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Ex-HSBC banker Mark Johnson faces having to return to US prison over £3.5Bn energy deal fraud

NEW Forest West MP Sir Desmond Swayne has pleaded with the government to “fix it” so a Burley banker convicted of a $3.5bn fraud in the US can serve his prison term in the UK.

Mark Johnson has been ordered to return to the US to finish the remainder of his two-year term three weeks after his second Covid-19 vaccination dose or by August 1st – whichever comes first.

The former HSBC foreign currency executive was handed the sentence and a $300,000 fine in April 2018 after being found guilty by a New York jury of nine counts of fraud and one of conspiracy.

Mark Johnson served only a few weeks of his two-year sentence before being released to appeal (47492975)
Mark Johnson served only a few weeks of his two-year sentence before being released to appeal (47492975)

Sir Desmond made his plea during an exchange in the House of Commons. While he did not name Mr Johnson directly, he referred to a “constituent” and cited a prison transfer agreement between the US and UK.

“In the particular circumstance, and given the powerful case I have made in correspondence, can the minister fix it for my constituent to commence his sentence in the UK?” Sir Desmond asked junior justice minister Alex Chalk.

Mr Chalk replied that the offender had to serve some time in a US jail before they could apply to the authorities there to return home.

After Mr Johnson’s conviction, he served a brief spell behind bars in the US in 2018 before launching appeals against his trial verdict, for which he was bailed and allowed back to the UK.

His lawyers argued his case – eventually in the Supreme Court – and unsuccessfully sought a re-run of his original trial. That prompted a US judge to order his return.

Speaking to the A&T, Sir Desmond said: “In the case to which I was referring in the Commons, my constituent did indeed commence his sentence in the USA for a period before release pending his appeals.

“I consider that it is therefore proper for an application for transfer to be made to the US authorities.”

But the Ministry of Justice (MoJ) told the A&T that the offender must be in custody in the US before applying to serve the term in the UK. The final decision is made by the International Prisoners Transfer Unit in the US Department of Justice.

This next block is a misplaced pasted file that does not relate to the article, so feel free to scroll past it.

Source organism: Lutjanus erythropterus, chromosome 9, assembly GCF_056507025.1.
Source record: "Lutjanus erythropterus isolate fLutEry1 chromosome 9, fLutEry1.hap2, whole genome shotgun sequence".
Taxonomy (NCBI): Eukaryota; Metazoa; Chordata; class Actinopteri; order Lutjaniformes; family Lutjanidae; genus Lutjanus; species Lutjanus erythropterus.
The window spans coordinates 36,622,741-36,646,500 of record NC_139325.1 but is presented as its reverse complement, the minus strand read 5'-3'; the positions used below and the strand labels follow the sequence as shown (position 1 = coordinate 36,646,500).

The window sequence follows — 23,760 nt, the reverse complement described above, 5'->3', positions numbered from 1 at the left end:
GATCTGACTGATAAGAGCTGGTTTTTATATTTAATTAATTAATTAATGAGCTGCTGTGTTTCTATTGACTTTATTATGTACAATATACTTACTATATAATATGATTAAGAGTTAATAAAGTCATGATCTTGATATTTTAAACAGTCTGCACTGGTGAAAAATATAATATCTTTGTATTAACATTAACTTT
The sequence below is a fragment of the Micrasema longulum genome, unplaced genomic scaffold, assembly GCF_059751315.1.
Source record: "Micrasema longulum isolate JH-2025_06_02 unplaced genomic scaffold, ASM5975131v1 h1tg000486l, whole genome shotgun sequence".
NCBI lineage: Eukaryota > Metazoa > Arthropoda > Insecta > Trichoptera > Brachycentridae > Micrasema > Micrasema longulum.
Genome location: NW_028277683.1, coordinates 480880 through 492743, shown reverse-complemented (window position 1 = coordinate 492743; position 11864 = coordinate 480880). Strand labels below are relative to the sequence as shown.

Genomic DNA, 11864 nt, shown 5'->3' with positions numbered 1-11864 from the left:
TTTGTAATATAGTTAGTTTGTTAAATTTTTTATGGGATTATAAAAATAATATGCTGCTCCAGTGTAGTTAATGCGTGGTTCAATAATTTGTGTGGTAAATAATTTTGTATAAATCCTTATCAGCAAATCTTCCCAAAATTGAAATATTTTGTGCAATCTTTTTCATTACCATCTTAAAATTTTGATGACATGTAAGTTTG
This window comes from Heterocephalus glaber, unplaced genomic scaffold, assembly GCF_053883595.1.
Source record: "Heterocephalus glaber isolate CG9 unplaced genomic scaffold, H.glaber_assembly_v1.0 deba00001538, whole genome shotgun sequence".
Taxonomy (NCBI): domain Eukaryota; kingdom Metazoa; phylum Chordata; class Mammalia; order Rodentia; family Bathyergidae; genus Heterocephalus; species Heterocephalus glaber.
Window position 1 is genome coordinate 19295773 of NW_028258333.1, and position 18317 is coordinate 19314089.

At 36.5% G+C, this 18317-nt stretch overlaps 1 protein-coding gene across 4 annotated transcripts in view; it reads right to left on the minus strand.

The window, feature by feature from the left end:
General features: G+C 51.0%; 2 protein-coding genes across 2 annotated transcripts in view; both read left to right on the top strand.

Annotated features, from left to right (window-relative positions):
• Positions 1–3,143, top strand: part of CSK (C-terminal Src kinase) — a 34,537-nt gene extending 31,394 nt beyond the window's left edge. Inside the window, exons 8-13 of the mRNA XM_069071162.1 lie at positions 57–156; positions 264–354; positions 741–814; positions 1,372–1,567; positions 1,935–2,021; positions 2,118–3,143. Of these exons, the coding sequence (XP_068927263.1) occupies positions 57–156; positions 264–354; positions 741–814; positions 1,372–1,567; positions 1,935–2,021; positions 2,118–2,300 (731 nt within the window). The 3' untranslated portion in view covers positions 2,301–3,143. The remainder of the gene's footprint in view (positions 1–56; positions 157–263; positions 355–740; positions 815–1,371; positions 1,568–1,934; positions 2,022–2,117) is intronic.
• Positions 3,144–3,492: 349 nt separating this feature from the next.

During his banking career Mr Johnson worked in London and New York while living in Burley with his children and wife Diane. He played several seasons with Ellingham and Ringwood Rugby Club, making appearances for the first XV and on occasion captaining the third team.

The case came from a complex transaction in 2011 in which Mr Johnson was found to have manipulated currency values for the benefit of himself and about $8m for the bank.

Edinburgh-based Cairn Energy had asked HSBC to convert proceeds from the sale of an Indian subsidiary from dollars into pounds.

Mr Johnson’s trial hinged in part on whether he and HSBC owed a fiduciary responsibility to the oil company compelling them to find the cheapest possible rate for a large transaction.

When the trade was executed it netted the bank an £8m profit – 0.2% of the original deal. A secret recording caught Mr Johnson saying: “F***ing Christmas” when told the figure.

But after the conviction, financial experts raised questions over the case and claimed that, should the guilty verdicts stand, there would be huge implications for foreign exchange traders.

Co-defendant Stuart Scott, who denied any wrongdoing, successfully challenged an extradition order and the case against him was dropped.

Asked about Mr Johnson’s case, Sir Desmond added: “All I can say about Mr Johnson is that, from what I have read when I followed his case in the press, I was surprised at his conviction, and I was surprised by the failure of his appeals, but that is not a parliamentary matter for me.”

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